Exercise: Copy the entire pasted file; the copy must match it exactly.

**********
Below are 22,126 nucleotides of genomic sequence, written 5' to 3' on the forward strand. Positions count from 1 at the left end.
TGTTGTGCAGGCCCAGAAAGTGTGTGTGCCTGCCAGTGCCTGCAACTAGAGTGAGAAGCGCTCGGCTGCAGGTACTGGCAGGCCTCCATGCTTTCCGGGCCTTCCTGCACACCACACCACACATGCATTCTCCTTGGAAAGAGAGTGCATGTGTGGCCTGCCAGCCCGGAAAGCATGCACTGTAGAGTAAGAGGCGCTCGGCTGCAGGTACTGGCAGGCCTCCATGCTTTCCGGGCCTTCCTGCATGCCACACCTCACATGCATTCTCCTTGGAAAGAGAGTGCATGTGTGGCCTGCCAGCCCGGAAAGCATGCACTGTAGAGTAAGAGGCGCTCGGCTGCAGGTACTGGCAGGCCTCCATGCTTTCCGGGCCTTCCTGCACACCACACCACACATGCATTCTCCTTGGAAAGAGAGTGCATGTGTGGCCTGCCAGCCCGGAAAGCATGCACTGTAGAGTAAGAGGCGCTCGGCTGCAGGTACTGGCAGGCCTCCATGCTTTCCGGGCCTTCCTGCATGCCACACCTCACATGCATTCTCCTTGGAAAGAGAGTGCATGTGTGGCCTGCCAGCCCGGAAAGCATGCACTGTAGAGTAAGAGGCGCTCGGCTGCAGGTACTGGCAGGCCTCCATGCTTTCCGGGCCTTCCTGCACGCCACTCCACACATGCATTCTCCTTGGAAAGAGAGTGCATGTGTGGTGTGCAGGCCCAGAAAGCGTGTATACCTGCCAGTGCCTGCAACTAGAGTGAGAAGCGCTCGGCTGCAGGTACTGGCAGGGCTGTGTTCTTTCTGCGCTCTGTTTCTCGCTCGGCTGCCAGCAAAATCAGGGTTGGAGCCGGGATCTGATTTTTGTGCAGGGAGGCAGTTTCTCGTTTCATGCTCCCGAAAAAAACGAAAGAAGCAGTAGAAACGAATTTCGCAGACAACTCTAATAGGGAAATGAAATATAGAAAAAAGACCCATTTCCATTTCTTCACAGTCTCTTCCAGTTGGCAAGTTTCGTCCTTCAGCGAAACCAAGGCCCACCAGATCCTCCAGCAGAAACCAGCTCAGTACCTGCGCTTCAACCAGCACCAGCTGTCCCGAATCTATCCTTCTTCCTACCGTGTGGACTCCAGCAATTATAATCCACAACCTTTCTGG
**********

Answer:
Below are 22,126 nucleotides of genomic sequence, written 5' to 3' on the forward strand. Positions count from 1 at the left end.
TGTTGTGCAGGCCCAGAAAGTGTGTGTGCCTGCCAGTGCCTGCAACTAGAGTGAGAAGCGCTCGGCTGCAGGTACTGGCAGGCCTCCATGCTTTCCGGGCCTTCCTGCACACCACACCACACATGCATTCTCCTTGGAAAGAGAGTGCATGTGTGGCCTGCCAGCCCGGAAAGCATGCACTGTAGAGTAAGAGGCGCTCGGCTGCAGGTACTGGCAGGCCTCCATGCTTTCCGGGCCTTCCTGCATGCCACACCTCACATGCATTCTCCTTGGAAAGAGAGTGCATGTGTGGCCTGCCAGCCCGGAAAGCATGCACTGTAGAGTAAGAGGCGCTCGGCTGCAGGTACTGGCAGGCCTCCATGCTTTCCGGGCCTTCCTGCACACCACACCACACATGCATTCTCCTTGGAAAGAGAGTGCATGTGTGGCCTGCCAGCCCGGAAAGCATGCACTGTAGAGTAAGAGGCGCTCGGCTGCAGGTACTGGCAGGCCTCCATGCTTTCCGGGCCTTCCTGCATGCCACACCTCACATGCATTCTCCTTGGAAAGAGAGTGCATGTGTGGCCTGCCAGCCCGGAAAGCATGCACTGTAGAGTAAGAGGCGCTCGGCTGCAGGTACTGGCAGGCCTCCATGCTTTCCGGGCCTTCCTGCACGCCACTCCACACATGCATTCTCCTTGGAAAGAGAGTGCATGTGTGGTGTGCAGGCCCAGAAAGCGTGTATACCTGCCAGTGCCTGCAACTAGAGTGAGAAGCGCTCGGCTGCAGGTACTGGCAGGGCTGTGTTCTTTCTGCGCTCTGTTTCTCGCTCGGCTGCCAGCAAAATCAGGGTTGGAGCCGGGATCTGATTTTTGTGCAGGGAGGCAGTTTCTCGTTTCATGCTCCCGAAAAAAACGAAAGAAGCAGTAGAAACGAATTTCGCAGACAACTCTAATAGGGAAATGAAATATAGAAAAAAGACCCATTTCCATTTCTTCACAGTCTCTTCCAGTTGGCAAGTTTCGTCCTTCAGCGAAACCAAGGCCCACCAGATCCTCCAGCAGAAACCAGCTCAGTACCTGCGCTTCAACCAGCACCAGCTGTCCCGAATCTATCCTTCTTCCTACCGTGTGGACTCCAGCAATTATAATCCACAACCTTTCTGG